And thus, we arrive at the natural endpoint of the weed game. Its marketplace—let’s face it, outside of biker gangs, we’re disproportionately talking about dealers and traffickers from Black, brown, and Indigenous communities—people facing stiff sentences (including mandatory ones under the Harper government), criminal records that affected their ability to find gainful employment, restricted travel, and endless stigmas and stereotypes.
The socially responsible, if not moral next step would be to free those imprisoned under previous legal regimes. It would be to wipe clean the records of people who have already repaid their debt to society, and allow them to breathe easy when filling out job applications. But once government finally understood the counter-productivity (and plain stupidity) of criminalizing marijuana, it could only move itself so far as to allow rich white men to profit. Which makes for a great entry point into a newly-created industry: profit margins tend to be high when the government locks your competition behind bars.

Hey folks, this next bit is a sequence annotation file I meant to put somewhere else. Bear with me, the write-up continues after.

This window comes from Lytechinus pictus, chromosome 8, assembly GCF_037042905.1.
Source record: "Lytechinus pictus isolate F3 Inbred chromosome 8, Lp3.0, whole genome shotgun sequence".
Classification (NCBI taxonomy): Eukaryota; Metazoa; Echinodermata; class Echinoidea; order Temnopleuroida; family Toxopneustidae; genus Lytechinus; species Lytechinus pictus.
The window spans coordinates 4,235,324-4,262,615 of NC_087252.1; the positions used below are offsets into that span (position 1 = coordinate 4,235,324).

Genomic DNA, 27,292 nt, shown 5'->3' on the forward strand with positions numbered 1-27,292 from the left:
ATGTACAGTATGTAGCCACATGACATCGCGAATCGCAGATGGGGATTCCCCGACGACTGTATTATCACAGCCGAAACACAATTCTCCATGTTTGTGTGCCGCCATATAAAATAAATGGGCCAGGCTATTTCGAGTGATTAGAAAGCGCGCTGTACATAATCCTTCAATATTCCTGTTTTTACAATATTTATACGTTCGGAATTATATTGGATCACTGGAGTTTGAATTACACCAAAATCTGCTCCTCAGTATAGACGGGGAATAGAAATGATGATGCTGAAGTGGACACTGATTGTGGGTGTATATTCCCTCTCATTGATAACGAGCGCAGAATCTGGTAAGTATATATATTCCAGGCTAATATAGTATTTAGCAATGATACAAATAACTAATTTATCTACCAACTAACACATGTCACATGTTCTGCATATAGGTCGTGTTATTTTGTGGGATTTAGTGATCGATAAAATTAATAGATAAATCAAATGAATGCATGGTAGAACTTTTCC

One aspect of prohibition those Sleeman’s ads tend to overlook (as well as most history lessons on the Volstead Act), was that the temperance movement wasn’t merely a crowd of grouchy puritans looking to stamp out fun times. Protestant churches did indeed rail against the moral degradation and household violence wrought by the drink, but many of them were specific about the type of sinful boors whose influence they sought to curb.
The Anti-Saloon League, a multi-denominational passel of Protestant churches, partnered with racist and nativist organizations (including the Ku Klux Klan) to rally behind “dry” candidates who openly railed against the agglomeration of Catholics and Jews in urban centres.